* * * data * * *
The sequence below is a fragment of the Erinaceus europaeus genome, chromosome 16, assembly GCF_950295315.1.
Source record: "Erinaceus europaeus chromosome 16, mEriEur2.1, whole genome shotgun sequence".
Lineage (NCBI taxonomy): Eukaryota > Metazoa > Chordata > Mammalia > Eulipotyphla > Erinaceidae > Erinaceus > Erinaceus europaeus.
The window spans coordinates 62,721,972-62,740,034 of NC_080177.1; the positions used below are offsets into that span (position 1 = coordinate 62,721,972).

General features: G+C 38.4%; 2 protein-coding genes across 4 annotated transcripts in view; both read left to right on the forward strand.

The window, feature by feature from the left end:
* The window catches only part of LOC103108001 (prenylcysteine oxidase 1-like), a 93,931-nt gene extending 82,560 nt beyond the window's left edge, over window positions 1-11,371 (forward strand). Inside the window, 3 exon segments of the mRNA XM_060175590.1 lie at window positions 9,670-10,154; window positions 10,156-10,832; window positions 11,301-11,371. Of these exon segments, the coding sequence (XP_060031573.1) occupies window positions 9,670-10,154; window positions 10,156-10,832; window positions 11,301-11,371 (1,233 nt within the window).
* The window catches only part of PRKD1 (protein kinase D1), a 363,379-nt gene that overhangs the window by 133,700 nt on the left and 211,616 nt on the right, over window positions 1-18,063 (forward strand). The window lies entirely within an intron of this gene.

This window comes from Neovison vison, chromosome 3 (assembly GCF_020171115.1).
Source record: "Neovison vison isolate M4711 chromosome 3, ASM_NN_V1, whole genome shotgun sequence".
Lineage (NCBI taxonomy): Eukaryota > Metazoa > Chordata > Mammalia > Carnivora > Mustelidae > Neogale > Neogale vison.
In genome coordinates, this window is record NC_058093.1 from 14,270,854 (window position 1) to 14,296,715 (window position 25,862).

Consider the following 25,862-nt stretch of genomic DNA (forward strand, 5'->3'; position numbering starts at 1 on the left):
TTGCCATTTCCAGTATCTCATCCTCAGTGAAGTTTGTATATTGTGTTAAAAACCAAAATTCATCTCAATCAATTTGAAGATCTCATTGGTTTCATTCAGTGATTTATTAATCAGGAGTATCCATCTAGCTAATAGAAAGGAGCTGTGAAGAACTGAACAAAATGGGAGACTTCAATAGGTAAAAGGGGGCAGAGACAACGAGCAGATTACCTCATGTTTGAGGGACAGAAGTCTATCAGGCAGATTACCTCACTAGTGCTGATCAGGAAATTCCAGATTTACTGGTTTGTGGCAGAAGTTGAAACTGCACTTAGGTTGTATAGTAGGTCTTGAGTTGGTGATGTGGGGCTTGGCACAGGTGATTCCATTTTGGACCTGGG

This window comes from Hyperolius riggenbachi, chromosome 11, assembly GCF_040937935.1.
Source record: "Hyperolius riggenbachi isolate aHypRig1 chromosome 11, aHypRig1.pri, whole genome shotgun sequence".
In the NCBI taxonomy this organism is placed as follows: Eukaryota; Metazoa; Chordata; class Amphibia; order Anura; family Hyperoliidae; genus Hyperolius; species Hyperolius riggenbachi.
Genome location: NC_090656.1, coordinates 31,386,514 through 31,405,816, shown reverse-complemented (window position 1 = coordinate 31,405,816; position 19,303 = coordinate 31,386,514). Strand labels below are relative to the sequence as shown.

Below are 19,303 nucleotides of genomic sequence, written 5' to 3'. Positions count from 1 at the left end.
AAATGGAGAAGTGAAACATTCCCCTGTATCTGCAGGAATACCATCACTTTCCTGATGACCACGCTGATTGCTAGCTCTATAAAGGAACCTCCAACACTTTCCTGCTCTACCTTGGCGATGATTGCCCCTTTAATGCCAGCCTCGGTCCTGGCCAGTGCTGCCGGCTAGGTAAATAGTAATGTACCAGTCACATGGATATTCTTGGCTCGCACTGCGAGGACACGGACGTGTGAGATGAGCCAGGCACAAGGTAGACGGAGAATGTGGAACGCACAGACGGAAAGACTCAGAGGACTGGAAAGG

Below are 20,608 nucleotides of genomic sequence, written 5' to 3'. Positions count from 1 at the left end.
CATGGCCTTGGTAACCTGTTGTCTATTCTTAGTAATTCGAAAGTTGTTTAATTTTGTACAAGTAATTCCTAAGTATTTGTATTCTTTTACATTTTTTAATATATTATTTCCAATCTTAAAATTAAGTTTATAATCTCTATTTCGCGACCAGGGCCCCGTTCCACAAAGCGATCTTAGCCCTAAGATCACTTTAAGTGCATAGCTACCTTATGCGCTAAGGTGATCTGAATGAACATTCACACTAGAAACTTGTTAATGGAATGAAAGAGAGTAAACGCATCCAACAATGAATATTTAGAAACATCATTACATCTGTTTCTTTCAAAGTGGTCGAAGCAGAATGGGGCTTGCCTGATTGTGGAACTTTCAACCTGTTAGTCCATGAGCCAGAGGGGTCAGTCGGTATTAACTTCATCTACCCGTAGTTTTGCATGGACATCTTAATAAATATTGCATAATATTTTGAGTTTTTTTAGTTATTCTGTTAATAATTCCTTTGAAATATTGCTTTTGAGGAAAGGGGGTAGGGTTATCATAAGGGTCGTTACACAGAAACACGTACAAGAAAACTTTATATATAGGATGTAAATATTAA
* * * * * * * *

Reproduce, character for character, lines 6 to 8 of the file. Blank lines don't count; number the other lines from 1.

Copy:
The window, feature by feature from the left end:
* The window catches only part of LOC103108001 (prenylcysteine oxidase 1-like), a 93,931-nt gene extending 82,560 nt beyond the window's left edge, over window positions 1-11,371 (forward strand). Inside the window, 3 exon segments of the mRNA XM_060175590.1 lie at window positions 9,670-10,154; window positions 10,156-10,832; window positions 11,301-11,371. Of these exon segments, the coding sequence (XP_060031573.1) occupies window positions 9,670-10,154; window positions 10,156-10,832; window positions 11,301-11,371 (1,233 nt within the window).
* The window catches only part of PRKD1 (protein kinase D1), a 363,379-nt gene that overhangs the window by 133,700 nt on the left and 211,616 nt on the right, over window positions 1-18,063 (forward strand). The window lies entirely within an intron of this gene.